Motorcycle frames (or chassis)

Monocoque : Very popular with the good old Vespa scooters, the Honda super-cub 50/100 and more. This frame is made out of pressed metal sheets, steel or aluminum. One modern bike which utilizes this frame is the Kawasaki 1400 GTR.


Single Cradle : Maybe the most popular, especially among bike builders, show bikes and custom bikes. Mostly built from steel tubes. Although it can not handle hyper sport riding, it is simple and strong and for builders, gives plenty of room and a good base for any custom built bike. Models that use the single cradle are the old Triumphs and other British bikes, and today’s most dual-purpose, touring and custom motorcycles like the Suzuki C50 and more.

Double Cradle:
Such a frame was popular during the 80’s with the GSX-R line and other Japanese bikes. This frame was a giant leap forward in chassis rigidness and handling. Build from aluminum and aluminum alloys it made the sport bikes lighter and more agile.

Perimeter Frame:
The next step after the double cradle, is the perimeter with two massive beams surrounding the engine. Almost all today’s hyper sports, including GSX-Rs and etc Japanese use this frame. Made from aluminum and alloys. Buell motorcycles took this a step further with a fuel-in-the-frame design.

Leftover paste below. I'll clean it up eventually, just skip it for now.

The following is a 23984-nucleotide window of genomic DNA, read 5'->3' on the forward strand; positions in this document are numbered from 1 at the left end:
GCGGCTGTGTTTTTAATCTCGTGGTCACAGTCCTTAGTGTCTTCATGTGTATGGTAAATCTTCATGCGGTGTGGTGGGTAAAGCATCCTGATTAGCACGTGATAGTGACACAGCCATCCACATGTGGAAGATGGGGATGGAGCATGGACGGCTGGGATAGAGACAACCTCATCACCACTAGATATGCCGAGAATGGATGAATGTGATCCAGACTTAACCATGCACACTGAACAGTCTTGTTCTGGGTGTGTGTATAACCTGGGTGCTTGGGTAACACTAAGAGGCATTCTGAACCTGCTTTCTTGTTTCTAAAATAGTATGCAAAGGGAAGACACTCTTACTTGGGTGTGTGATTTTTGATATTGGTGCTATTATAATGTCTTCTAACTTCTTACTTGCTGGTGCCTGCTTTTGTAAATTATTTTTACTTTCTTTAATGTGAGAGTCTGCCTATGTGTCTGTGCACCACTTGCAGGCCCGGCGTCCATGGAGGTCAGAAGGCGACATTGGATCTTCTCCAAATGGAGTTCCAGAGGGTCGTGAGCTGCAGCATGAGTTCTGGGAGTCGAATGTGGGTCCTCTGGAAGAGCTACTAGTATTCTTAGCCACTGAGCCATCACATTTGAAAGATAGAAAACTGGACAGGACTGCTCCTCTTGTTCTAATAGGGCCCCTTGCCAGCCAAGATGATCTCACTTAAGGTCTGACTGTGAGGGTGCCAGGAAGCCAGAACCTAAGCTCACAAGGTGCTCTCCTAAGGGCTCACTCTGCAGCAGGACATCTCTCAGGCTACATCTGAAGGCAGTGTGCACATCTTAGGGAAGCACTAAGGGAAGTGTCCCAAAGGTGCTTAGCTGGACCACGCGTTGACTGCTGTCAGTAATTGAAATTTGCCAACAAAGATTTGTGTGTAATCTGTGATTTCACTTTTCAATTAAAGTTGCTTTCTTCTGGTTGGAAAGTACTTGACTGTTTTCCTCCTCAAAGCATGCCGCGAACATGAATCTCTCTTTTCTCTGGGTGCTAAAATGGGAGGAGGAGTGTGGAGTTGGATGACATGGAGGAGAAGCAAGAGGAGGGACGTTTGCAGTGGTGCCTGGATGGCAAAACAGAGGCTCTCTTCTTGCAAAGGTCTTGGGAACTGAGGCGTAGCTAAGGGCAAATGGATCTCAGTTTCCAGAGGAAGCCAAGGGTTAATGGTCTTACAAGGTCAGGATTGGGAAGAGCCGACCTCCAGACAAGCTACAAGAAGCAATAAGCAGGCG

Trellis Frame: Most  identified with Ducati, the trellis frame is very rigid and compact. It is based on steel tubes connected by triangular shapes. Ducati builds its frames from tubular steel hollow tubes, while Suzuki and others prefer aluminum alloy oval tubes. Triangle is the most rigid shape (see cranes for ex.) so if built right, these frames can supply rigidness, with low weight.

Omega Frame (C-shaped):
Used by only a few rare models, this C-shaped or Omega frame was developed in order to being able to locate the front fork horizontally, and by that to separate the braking forces from effecting the steering. Italian Bimota was the first to implement this on the Tezi . Yamaha followed up with the GTS 1000 that was the first mass production bike to incorporate this design.

Frameless Chassis:
I bet you didn’t see that coming ha? that can be an option as well.
In the early 90’s John Britten designed the revolutionary Britten V1000 that had its engine function as the chassis, with the swing arm , front suspension and practically all the rest, connected to it. Besides being a beautiful peace of art, the bike went on to win the Battle of the Twins in Daytona, USA  and set a number of world speed records.


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